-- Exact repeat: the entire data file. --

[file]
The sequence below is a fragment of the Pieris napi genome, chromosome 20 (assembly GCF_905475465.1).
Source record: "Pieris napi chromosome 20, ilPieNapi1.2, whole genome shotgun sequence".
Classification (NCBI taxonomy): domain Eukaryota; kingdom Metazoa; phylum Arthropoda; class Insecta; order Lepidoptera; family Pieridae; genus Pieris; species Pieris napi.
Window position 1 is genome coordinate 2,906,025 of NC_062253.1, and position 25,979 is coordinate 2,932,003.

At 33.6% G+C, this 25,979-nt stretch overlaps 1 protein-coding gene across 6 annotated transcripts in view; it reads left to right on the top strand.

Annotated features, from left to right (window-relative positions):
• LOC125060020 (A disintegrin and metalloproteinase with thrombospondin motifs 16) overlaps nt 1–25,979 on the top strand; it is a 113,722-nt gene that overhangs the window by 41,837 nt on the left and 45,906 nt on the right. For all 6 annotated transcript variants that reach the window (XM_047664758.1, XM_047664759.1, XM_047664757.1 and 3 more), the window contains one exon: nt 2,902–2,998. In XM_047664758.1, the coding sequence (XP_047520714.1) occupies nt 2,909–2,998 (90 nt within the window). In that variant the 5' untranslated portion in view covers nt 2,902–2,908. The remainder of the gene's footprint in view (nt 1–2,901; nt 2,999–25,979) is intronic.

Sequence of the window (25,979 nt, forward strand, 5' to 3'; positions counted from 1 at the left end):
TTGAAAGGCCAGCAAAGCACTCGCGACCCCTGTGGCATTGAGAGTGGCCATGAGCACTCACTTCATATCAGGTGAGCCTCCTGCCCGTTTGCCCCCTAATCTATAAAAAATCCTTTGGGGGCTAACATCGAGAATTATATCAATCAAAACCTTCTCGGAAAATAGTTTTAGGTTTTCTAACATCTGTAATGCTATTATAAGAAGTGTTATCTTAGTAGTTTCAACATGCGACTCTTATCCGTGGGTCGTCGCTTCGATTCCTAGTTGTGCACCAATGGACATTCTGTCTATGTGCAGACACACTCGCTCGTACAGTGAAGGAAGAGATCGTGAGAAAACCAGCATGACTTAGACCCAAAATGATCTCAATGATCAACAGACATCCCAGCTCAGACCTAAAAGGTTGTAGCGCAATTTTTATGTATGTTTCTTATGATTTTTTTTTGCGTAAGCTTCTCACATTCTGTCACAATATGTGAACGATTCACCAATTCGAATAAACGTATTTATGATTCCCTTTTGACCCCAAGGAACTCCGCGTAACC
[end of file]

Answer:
The sequence below is a fragment of the Pieris napi genome, chromosome 20 (assembly GCF_905475465.1).
Source record: "Pieris napi chromosome 20, ilPieNapi1.2, whole genome shotgun sequence".
Classification (NCBI taxonomy): domain Eukaryota; kingdom Metazoa; phylum Arthropoda; class Insecta; order Lepidoptera; family Pieridae; genus Pieris; species Pieris napi.
Window position 1 is genome coordinate 2,906,025 of NC_062253.1, and position 25,979 is coordinate 2,932,003.

At 33.6% G+C, this 25,979-nt stretch overlaps 1 protein-coding gene across 6 annotated transcripts in view; it reads left to right on the top strand.

Annotated features, from left to right (window-relative positions):
• LOC125060020 (A disintegrin and metalloproteinase with thrombospondin motifs 16) overlaps nt 1–25,979 on the top strand; it is a 113,722-nt gene that overhangs the window by 41,837 nt on the left and 45,906 nt on the right. For all 6 annotated transcript variants that reach the window (XM_047664758.1, XM_047664759.1, XM_047664757.1 and 3 more), the window contains one exon: nt 2,902–2,998. In XM_047664758.1, the coding sequence (XP_047520714.1) occupies nt 2,909–2,998 (90 nt within the window). In that variant the 5' untranslated portion in view covers nt 2,902–2,908. The remainder of the gene's footprint in view (nt 1–2,901; nt 2,999–25,979) is intronic.

Sequence of the window (25,979 nt, forward strand, 5' to 3'; positions counted from 1 at the left end):
TTGAAAGGCCAGCAAAGCACTCGCGACCCCTGTGGCATTGAGAGTGGCCATGAGCACTCACTTCATATCAGGTGAGCCTCCTGCCCGTTTGCCCCCTAATCTATAAAAAATCCTTTGGGGGCTAACATCGAGAATTATATCAATCAAAACCTTCTCGGAAAATAGTTTTAGGTTTTCTAACATCTGTAATGCTATTATAAGAAGTGTTATCTTAGTAGTTTCAACATGCGACTCTTATCCGTGGGTCGTCGCTTCGATTCCTAGTTGTGCACCAATGGACATTCTGTCTATGTGCAGACACACTCGCTCGTACAGTGAAGGAAGAGATCGTGAGAAAACCAGCATGACTTAGACCCAAAATGATCTCAATGATCAACAGACATCCCAGCTCAGACCTAAAAGGTTGTAGCGCAATTTTTATGTATGTTTCTTATGATTTTTTTTTGCGTAAGCTTCTCACATTCTGTCACAATATGTGAACGATTCACCAATTCGAATAAACGTATTTATGATTCCCTTTTGACCCCAAGGAACTCCGCGTAACC